I love my blogging friends, Women Over 50 who are supportive of each other as well as writing about their experiences and lifestyle in Midlife & Beyond.
For #MakingMarchMeaningful I asked some of them what brought purpose and meaning to their lives. As always they inspire me and I’m excited to share their answers with you. This is Part 1 of a three-part series.
What brings purpose & meaning to your life After 50?
I don’t have to be Wonder Woman to have value
Leanne Le Cras from Cresting the Hill
I’ve been questioning my purpose and priorities a lot lately because I’m in the midst of a work-life upheaval.
Over the last few years I’ve soldiered on through a storm of mental stress and tolerated bad behaviour because I wasn’t brave enough to put myself and my needs first.
In the process I lost focus on what my purpose for Midlife is. I was holding on because it seemed like the best choice – but really it was because I was too scared to risk leaving and facing what that meant for me and who I assumed I was.
My wake-up call has been to recognize that working under that level of stress, at the expense of living my best life, is just wrong. Getting back to choosing to live in the “now” and respecting myself and my values is giving me to courage to step away from the madness and to begin living a calmer life again.
I don’t have to be Wonder Woman to have value.
I originally thought leaving meant retirement, but maybe it means re-thinking and re-prioritizing.
It’s time to get back to basics and making decisions grounded in who I am – rather than worrying about what others think, or what they’re doing with their lives – I’m choosing to let go of comparison.
Moving on from my not-so-perfect job and being at home for a while in a calm, safe environment, putting my needs first and choosing joy is what will bring sanity and meaning back into my life – along with some kitten snuggles and coffee dates and blogging buddies!
It’s really all about discovering again what I need to do to be happy and whole so I can contribute to others without being drained dry. I’m really excited about launching off into a new direction and being true to myself
The Gift of Freedom
Donna Connolly – Retirement Reflections
It can (sometimes) be easy to rattle off our ‘life’s purpose’ when we are raising our families and/or engaged in careers that fill us with passion.
But what about when the nest is empty, and the retirement banner has long been taken down?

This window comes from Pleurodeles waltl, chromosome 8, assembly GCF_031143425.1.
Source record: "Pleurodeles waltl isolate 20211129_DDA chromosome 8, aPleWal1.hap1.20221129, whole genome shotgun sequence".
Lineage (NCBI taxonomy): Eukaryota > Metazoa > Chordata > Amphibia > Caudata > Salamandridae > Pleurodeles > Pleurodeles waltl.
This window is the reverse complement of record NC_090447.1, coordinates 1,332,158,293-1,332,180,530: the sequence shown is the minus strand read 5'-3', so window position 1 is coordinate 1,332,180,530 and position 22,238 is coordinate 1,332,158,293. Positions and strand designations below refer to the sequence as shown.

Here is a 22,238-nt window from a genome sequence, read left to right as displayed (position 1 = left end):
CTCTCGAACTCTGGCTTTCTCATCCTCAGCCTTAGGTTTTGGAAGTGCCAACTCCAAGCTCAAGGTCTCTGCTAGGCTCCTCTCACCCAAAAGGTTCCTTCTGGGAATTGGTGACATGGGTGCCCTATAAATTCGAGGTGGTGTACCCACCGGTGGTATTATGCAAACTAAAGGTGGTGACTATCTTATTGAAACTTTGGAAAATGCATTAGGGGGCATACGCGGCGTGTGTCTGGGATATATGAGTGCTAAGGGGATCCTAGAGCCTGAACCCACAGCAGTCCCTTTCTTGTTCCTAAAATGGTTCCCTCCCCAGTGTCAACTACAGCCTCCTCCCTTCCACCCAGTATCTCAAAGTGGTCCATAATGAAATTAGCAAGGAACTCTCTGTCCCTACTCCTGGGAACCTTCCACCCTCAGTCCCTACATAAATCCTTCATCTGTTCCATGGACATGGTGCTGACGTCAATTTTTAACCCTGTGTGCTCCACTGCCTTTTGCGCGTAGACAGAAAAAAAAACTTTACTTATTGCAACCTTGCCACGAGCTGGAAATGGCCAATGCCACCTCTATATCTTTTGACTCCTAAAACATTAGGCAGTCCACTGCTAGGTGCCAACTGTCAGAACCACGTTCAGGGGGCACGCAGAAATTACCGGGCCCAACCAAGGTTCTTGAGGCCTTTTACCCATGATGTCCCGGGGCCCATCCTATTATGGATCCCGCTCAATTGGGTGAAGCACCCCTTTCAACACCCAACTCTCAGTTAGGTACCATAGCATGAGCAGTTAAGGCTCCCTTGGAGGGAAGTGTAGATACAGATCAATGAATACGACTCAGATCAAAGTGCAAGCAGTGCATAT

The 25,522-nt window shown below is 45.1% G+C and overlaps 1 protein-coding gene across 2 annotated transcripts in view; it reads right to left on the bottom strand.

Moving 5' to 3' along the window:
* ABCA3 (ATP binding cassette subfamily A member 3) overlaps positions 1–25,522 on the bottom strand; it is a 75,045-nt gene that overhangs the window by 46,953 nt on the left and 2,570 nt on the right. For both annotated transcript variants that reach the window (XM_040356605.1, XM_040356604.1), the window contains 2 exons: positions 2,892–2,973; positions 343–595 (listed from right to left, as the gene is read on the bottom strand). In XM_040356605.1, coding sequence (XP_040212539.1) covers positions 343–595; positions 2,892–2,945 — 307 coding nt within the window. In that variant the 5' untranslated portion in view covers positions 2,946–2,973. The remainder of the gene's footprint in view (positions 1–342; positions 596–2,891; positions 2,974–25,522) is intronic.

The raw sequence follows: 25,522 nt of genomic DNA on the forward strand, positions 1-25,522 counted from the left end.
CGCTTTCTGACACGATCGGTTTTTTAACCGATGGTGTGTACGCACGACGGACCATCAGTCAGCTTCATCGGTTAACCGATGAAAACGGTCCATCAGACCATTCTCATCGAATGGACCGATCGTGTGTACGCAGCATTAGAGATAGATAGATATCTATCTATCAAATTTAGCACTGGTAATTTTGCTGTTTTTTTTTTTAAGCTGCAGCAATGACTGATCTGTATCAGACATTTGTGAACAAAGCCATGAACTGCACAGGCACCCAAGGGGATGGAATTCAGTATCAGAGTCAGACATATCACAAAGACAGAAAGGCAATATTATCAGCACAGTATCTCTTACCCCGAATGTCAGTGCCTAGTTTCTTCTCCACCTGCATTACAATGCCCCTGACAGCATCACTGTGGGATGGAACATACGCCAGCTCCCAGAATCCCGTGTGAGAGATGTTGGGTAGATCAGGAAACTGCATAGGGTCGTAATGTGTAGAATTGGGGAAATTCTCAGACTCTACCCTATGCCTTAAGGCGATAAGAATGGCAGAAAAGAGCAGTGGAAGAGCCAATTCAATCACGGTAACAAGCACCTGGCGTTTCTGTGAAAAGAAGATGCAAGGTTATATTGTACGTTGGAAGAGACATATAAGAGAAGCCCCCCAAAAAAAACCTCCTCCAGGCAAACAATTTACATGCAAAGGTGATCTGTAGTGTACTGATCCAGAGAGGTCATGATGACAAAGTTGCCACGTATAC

What then offers us direction, influences our behaviors and makes us get out of bed in the morning?
For me, it is the remarkable gift of freedom.
Freedom to choose, to act, to be, not because of a job description, or societal expectations, but because of my beliefs – because of who I have become.
The gift of retirement has given me the opportunity to be more myself than I have ever been before.
My commitment is never to squander this privilege – but to cherish and nurture it. I am grateful to Sue for inviting us to join in with her on #MakingMarchMeaningful.
Evolving, learning, growing and being genuinely thankful for each and every day – what could be more worthwhile? I hope you’ll join us here.
Morning Lists, Social Interaction & Nightime Gratitude
Jan Wild – Retiring, Not Shy!
I like to start my day with a to do list (hopefully one I put together the night before). This gives me a sense of purpose and helps me to make sure I have meaningful activities during my day.
For me meaning comes from my interactions with others, be that my partner, my family, my online community or my affiliate partners.
In trying to be the best I can in each of those interactions, I can find my sense of meaning. If I feel that I have helped in some way then that is a good day.
At the end of each day just before I go to sleep I also like to mentally note 5 things I am grateful for, this in itself reminds me that my day has been meaningful.
The Loss of a Loved One Reminds us that Life is Indeed Short
Min Gillespie – Write of the Middle
The recent loss of my much-loved father has been a life changing wake-up call and reminder that life is indeed short, and we need to make the most of each and every day and do what we can to bring peace and joy into our days. We need to get our priorities in check, perhaps by conducting a bit of a life-audit whereby we keep and nurture what is important to us and ditch all the unnecessary things that cause us stress or angst of some kind.
Rather than putting pressure on ourselves to find our passion and purpose I believe in following our curiosities and interests and seeing where those take us. I also believe that gratitude is the key to keeping us on track.
Practicing gratitude is as simple as finding one thing in each day that you are grateful for. You can choose to document this or not but if you do you may like to write it in a journal or if you’re a visual person like me, you might prefer to take a photograph.
By practicing gratitude, you’re drawn into the present moment, your awareness and mindfulness are increased, and positive emotions are magnified as you notice the beauty and wonders around you.
Gratitude is the healthiest of all human emotions – Zig Ziglar